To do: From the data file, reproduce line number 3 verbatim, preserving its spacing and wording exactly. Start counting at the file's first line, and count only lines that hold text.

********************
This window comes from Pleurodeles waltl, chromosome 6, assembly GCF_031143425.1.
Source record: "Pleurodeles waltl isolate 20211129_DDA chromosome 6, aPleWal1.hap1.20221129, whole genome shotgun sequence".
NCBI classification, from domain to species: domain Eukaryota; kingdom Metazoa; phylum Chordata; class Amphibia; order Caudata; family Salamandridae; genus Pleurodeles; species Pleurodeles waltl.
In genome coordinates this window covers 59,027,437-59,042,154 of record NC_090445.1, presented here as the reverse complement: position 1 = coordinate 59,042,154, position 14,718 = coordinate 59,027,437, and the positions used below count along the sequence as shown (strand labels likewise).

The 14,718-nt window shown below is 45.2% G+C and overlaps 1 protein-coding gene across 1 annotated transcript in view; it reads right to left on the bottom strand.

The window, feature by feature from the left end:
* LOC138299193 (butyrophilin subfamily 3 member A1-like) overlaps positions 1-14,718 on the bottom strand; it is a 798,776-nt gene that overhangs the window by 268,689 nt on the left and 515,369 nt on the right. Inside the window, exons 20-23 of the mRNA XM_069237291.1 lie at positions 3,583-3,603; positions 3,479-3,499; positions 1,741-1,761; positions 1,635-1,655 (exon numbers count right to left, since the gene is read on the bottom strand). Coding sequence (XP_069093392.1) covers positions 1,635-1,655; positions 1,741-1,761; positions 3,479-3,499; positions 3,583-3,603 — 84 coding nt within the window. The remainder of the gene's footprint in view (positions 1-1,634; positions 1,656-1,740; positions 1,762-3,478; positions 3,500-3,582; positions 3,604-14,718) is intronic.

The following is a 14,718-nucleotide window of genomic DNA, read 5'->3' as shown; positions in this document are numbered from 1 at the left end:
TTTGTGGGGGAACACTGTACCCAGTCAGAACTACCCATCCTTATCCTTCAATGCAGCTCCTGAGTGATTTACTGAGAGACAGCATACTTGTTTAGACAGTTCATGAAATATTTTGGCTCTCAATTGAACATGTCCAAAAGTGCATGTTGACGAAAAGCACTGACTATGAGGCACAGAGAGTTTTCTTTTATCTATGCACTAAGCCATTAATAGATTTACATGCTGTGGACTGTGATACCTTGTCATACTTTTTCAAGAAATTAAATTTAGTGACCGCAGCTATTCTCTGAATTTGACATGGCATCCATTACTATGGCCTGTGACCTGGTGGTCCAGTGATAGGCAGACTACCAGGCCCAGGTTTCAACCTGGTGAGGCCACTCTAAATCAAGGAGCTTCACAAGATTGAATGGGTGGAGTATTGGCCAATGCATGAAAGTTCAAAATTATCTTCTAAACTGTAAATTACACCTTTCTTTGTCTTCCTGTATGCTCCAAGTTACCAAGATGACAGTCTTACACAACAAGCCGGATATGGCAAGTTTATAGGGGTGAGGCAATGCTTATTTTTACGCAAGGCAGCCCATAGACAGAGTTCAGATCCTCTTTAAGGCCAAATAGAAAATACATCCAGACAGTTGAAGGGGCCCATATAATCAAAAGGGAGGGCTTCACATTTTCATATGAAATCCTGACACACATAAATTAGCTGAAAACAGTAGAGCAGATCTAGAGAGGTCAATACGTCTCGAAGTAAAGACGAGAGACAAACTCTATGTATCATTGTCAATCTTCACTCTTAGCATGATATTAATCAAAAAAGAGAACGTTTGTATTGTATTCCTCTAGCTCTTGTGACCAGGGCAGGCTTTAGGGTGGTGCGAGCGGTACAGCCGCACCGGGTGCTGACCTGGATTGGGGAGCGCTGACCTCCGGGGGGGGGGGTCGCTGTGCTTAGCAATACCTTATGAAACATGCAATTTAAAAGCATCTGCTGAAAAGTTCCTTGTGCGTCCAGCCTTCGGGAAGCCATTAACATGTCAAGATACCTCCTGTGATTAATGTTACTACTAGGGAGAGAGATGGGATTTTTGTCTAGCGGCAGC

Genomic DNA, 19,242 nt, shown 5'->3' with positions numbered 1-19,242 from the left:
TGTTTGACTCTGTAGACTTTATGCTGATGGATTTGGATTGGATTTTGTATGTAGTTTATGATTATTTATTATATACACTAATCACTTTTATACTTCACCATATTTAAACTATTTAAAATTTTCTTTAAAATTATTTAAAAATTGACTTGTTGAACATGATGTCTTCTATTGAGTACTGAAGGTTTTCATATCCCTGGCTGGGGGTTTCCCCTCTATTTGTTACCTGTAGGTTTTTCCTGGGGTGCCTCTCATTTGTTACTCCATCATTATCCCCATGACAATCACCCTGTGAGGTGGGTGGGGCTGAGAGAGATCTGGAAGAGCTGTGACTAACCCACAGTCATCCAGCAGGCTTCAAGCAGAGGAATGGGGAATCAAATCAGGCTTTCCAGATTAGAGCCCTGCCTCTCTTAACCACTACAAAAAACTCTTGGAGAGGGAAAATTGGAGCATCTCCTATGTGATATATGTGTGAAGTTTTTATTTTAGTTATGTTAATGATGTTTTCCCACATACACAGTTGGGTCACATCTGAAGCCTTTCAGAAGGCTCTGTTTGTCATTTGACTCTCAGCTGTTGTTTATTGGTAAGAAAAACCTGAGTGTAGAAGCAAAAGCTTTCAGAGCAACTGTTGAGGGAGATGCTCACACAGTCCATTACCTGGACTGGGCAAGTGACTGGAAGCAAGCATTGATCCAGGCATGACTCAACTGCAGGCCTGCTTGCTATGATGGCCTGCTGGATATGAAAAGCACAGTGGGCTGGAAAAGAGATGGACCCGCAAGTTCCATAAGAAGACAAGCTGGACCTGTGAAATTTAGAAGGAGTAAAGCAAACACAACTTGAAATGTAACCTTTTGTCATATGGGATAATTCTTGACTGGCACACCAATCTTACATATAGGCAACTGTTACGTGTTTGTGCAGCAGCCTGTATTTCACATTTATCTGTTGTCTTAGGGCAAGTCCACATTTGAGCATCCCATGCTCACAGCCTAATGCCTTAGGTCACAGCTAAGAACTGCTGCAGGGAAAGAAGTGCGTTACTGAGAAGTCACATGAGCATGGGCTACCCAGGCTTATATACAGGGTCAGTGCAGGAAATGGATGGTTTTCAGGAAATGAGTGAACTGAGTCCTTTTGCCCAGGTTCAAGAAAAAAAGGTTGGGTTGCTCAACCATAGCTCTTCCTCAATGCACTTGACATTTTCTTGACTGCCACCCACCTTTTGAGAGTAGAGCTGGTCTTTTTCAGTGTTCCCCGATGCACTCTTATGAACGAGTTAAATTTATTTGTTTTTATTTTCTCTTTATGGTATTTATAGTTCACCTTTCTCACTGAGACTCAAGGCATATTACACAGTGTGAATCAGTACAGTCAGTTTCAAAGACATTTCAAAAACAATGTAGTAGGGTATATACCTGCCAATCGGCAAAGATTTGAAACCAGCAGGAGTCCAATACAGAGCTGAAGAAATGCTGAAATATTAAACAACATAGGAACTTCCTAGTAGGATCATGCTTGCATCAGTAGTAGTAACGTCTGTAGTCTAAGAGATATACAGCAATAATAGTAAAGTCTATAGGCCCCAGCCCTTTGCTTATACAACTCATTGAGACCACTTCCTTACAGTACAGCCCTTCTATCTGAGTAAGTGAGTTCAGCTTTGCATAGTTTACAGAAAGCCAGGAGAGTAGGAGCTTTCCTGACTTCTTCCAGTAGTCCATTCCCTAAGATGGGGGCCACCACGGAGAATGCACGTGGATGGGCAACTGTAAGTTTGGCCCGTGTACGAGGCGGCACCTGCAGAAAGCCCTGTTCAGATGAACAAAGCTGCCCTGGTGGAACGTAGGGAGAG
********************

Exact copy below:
NCBI classification, from domain to species: domain Eukaryota; kingdom Metazoa; phylum Chordata; class Amphibia; order Caudata; family Salamandridae; genus Pleurodeles; species Pleurodeles waltl.